## V63.0140.4: Linear Algebra

Linear algebra is an essential tool for every scientist, engineer, economist, statistician, and mathematician. It is also useful for computer scientists and countless other numerical sciences. Linear problems are often the simplest models of the natural world that can be made, and arise in literally thousands of applications. Complexity can arise because large numbers of variables can be involved. With the rise in electronic computing power, huge linear algebra problems can be solved, and these can be used to model very complicated situations in the real world. In fact, the desire to solve such problems has driven computing technology. In this course you will learn the language, concepts, and techniques, from the ground up. You will also learn how to visualize geometrically, and manipulate abstract ideas which may not be visualizable.

### Lectures

SILV 507, Tuesday and Thursday, 6:20pm – 8:10pm. 110 mins, with 5–10 min break to get up and stretch! Attendance of lecture is important: there will often be activities such as worksheets which you will do in pairs or small groups. These will allow you to grapple with concepts and explain them to each other. For students lying on grade boundaries I will take lecture participation into account.### Required book

Linear Algebra and its Applications, 3rd Edition by David C. Lay, available at NYU Bookstore, Amazon, etc. (about $108). You may find the paperback Study Guide useful too. If the bookstore is sold out, or if you want to see what the Study Guide is like, you can get the first chapter for free at http://www.laylinalgebra.com. This website also has review notes.

### Web-site

Check blackboard website.

### Homework

11 problem sets, almost all from the book, to be handed in at start of Thursday lectures. Permission to hand in late must be obtained from me the previous week, and otherwise, unless you have a doctor’s note or there are exceptional circumstances, late homework will not be counted in your grade. However you should still do HW even if late, since it forms an essential part of the learning process. Your lowest two HW scores will be dropped, so this allows you leeway.### Collaboration

I encourage you to study in groups. Get to know others in class. If you have no-one to study with, I can help you find someone. However you must write up homework in your own words, and understand what you write. Plagiarism (in homework or in exams) is a serious offense (see NYU CAS Academic Policies).### Exams and Grades

There will be 1 midterm and 1 final (dates given on below). There will also be about 4 quizzes, whose dates I will announce a week in advance, and which will happen during the last 30 minutes of lecture. Your lowest quiz grade will be dropped. Your overall grade will be determined using:homework 25%, quizzes 20%, midterm 25%, final 30%.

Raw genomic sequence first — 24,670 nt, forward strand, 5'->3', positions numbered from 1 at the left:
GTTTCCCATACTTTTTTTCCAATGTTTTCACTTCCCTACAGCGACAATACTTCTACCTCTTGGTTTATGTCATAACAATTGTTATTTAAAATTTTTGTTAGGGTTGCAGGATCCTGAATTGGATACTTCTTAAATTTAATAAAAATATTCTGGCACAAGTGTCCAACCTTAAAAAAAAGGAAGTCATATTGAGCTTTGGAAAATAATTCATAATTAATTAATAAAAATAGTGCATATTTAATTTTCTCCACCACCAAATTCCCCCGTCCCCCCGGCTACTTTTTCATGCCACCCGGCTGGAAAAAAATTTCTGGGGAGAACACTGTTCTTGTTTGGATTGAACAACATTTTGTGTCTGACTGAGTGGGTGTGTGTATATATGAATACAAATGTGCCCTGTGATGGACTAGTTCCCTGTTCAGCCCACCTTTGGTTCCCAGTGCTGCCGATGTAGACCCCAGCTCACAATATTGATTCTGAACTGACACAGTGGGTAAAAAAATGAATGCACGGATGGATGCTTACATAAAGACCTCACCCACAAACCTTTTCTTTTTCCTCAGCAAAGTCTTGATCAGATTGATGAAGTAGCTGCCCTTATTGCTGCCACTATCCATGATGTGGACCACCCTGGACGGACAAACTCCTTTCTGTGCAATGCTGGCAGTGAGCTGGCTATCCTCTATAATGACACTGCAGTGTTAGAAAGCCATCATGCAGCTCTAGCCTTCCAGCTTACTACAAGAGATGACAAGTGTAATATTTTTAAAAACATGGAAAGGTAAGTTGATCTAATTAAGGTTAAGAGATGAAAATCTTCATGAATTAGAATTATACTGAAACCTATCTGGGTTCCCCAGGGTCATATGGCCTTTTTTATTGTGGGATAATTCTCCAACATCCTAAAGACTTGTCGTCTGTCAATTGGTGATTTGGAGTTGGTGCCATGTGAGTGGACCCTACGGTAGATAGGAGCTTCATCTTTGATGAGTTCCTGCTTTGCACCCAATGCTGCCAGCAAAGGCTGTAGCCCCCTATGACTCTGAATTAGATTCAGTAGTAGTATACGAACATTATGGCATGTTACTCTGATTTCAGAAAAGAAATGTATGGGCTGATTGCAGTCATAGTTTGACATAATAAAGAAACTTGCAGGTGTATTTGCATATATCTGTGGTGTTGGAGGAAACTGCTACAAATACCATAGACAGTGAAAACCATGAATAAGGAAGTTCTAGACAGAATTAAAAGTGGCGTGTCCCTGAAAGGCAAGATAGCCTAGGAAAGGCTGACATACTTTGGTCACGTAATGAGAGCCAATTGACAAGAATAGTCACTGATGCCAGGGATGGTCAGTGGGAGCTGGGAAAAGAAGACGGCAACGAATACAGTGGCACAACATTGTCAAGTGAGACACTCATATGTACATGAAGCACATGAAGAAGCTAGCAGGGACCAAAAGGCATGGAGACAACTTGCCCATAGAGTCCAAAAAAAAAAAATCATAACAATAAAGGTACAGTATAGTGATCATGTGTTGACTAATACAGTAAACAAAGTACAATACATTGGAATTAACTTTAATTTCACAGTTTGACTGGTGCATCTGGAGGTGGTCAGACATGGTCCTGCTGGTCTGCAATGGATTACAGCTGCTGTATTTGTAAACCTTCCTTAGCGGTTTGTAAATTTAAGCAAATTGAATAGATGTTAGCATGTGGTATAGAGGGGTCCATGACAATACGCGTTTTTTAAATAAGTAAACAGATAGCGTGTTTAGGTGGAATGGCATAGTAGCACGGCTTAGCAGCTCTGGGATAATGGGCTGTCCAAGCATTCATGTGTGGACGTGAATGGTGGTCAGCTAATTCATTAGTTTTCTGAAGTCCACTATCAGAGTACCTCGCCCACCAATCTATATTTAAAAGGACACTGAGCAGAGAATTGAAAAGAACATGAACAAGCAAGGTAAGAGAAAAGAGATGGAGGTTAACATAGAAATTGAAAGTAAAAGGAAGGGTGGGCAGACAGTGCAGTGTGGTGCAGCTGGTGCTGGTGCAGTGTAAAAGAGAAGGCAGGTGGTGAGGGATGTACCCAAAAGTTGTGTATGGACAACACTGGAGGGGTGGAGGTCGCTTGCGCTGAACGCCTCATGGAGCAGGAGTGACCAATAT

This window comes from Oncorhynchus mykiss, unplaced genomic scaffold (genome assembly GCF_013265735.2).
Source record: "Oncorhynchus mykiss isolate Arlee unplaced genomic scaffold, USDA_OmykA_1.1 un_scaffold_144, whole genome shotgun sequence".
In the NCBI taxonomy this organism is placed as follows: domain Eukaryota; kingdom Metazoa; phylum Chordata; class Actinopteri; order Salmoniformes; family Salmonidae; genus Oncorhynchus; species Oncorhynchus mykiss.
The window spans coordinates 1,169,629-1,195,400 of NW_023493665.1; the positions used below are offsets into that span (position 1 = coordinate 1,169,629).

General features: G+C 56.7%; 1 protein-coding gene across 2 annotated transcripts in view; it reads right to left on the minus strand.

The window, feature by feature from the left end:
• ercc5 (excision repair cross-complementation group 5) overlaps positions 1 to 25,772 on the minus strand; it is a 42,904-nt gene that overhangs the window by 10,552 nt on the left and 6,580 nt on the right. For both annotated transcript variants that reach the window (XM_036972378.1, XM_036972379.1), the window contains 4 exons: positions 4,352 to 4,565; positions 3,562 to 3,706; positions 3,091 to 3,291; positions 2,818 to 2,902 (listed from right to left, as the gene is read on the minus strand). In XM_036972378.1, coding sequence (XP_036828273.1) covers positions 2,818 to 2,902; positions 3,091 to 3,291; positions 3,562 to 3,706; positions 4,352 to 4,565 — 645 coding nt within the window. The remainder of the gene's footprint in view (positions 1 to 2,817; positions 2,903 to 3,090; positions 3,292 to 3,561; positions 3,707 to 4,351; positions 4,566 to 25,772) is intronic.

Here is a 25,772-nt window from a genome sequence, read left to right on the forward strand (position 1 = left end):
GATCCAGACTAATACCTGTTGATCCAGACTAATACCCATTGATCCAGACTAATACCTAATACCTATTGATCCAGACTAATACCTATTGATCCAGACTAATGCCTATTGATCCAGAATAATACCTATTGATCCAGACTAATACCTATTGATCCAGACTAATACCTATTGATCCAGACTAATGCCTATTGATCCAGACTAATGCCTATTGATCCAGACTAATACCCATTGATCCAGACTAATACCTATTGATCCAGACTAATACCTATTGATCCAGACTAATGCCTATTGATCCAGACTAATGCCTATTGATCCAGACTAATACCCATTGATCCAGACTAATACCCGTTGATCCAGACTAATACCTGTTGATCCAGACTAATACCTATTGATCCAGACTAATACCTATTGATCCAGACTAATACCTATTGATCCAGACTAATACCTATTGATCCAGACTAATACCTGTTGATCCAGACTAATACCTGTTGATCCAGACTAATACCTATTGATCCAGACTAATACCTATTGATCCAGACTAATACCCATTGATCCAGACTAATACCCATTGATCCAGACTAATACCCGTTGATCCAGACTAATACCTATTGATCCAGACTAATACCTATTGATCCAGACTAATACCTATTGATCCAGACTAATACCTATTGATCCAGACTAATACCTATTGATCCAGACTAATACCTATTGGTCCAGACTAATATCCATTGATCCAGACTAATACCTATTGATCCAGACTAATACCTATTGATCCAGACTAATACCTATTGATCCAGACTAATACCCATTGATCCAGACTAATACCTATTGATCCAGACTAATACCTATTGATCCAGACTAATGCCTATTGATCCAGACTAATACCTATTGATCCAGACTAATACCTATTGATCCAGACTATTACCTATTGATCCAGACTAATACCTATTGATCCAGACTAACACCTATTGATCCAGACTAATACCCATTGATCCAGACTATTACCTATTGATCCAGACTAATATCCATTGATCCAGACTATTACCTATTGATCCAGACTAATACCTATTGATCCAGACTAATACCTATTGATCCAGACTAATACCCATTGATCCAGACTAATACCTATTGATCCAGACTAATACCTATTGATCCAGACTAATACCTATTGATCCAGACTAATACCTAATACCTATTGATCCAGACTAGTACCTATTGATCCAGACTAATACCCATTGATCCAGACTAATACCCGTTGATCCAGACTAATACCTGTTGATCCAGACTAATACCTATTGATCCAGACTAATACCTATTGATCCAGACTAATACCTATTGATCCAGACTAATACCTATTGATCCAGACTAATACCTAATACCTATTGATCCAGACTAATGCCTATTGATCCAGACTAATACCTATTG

The grades will not be curved. After the midterm I will settle on and announce a fixed grade boundary scheme. Office Hours: Tuesday 4-5pm, and Wednesday 2-3pm (rm 926 WWH).

### Tutoring

Free math help has historically been available 4 days a week on a drop-in basis at rm 704 WWH. Hours were 1pm–8pm Mon+Wed, 11am–8pm Tues+Thurs. Tutors may vary in their knowledge of linear algebra. However I don’t know if the room has changed or if this is offered this year. Details to follow. . .### Timeline: (approximate)

Week | Date | Due | Section | Content | |

1 | Tu | Sep. 7 | 1.1 | Systems of linear equations | |

Th | 9 | 1.2+1.3 | Solving linear equations, Vectors | ||

2 | Tu | 14 | 1.4+1.5 | Matrix equations | |

Th | 16 | HW1 | 1.6+1.7 | Applications, Linear independence | |

3 | Tu | 21 | Quiz 1 | 1.8 | linear transformations |

Th | 23 | HW2 | 1.9+2.1 | Matrix of Lin. Trans., Matrix operations | |

4 | Tu | 28 | 2.2+2.3 | Matrix inverses, Characterizations | |

Th | 30 | HW3 | 2.4+2.5 | Partitioned matrices, LU factorizations, | |

5 | Tu | Oct. 5 | Quiz 2 | 2.6-2.7 | Leontief I/O model,graphics applications |

Th | 7 | HW4 | 3.1-3.2 | Determinants, Properties of Determinants | |

6 | Tu | 12 | 3.3 | Cramer’s rule | |

Th | 14 | Review | |||

7 | Tu | 19 | Midterm | ||

Th | 21 | HW5 | 4.1-4.2 | vector spaces, subspaces | |

8 | Tu | 26 | 4.3-4.4 | bases, coordinate systems | |

Th | 28 | HW6 | 4.5-4.6 | dimension, rank | |

9 | Tu | Nov. 2 | Quiz 3 | 4.7 | Change of basis |

Th | 4 | HW7 | 4.8-4.9 | Applications, Markov chains | |

10 | Tu | 9 | 5.1-5.3 | Eigenvectors | |

Th | 11 | HW8 | Eigenvalues | ||

11 | Tu | 16 | 5.4-5.6 | linear transformations | |

Th | 18 | HW9 | eigenvalue applications | ||

12 | Tu | 23 | Quiz 4 | 6.1-6.2 | inner product |

Th | 25 | Thanksgiving Recess (Nov 25-27)
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13 | Tu | Nov. 30 | 6.3-6.4 | orthogonal projection, Gram-Schmidt process | |

Th | Dec. 2 | HW10 | 6.5, 6.7 | least squares, inner product spaces | |

14 | Tu | 7 | 6.6+7.1 | applications, symmetric matrices | |

Th | 9 | HW11 | 7.2+7.4 | quadratic forms, singular value | |

15 | Tu | 14 | Last day of classes and Review
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16 | Tu | Dec. 21 | Tentative Final Exam: 8:00pm-9:50pm
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